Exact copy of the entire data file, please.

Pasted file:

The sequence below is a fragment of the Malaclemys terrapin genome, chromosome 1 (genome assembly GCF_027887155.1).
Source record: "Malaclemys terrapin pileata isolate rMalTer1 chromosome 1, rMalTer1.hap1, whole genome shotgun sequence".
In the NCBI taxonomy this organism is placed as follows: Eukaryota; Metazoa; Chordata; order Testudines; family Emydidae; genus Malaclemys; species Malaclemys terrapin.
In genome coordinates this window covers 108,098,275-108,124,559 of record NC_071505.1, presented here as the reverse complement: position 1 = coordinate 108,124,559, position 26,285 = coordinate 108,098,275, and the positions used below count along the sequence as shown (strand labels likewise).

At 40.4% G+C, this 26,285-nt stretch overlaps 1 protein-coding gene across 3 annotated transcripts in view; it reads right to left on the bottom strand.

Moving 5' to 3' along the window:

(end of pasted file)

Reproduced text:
The sequence below is a fragment of the Malaclemys terrapin genome, chromosome 1 (genome assembly GCF_027887155.1).
Source record: "Malaclemys terrapin pileata isolate rMalTer1 chromosome 1, rMalTer1.hap1, whole genome shotgun sequence".
In the NCBI taxonomy this organism is placed as follows: Eukaryota; Metazoa; Chordata; order Testudines; family Emydidae; genus Malaclemys; species Malaclemys terrapin.
In genome coordinates this window covers 108,098,275-108,124,559 of record NC_071505.1, presented here as the reverse complement: position 1 = coordinate 108,124,559, position 26,285 = coordinate 108,098,275, and the positions used below count along the sequence as shown (strand labels likewise).

At 40.4% G+C, this 26,285-nt stretch overlaps 1 protein-coding gene across 3 annotated transcripts in view; it reads right to left on the bottom strand.

Moving 5' to 3' along the window: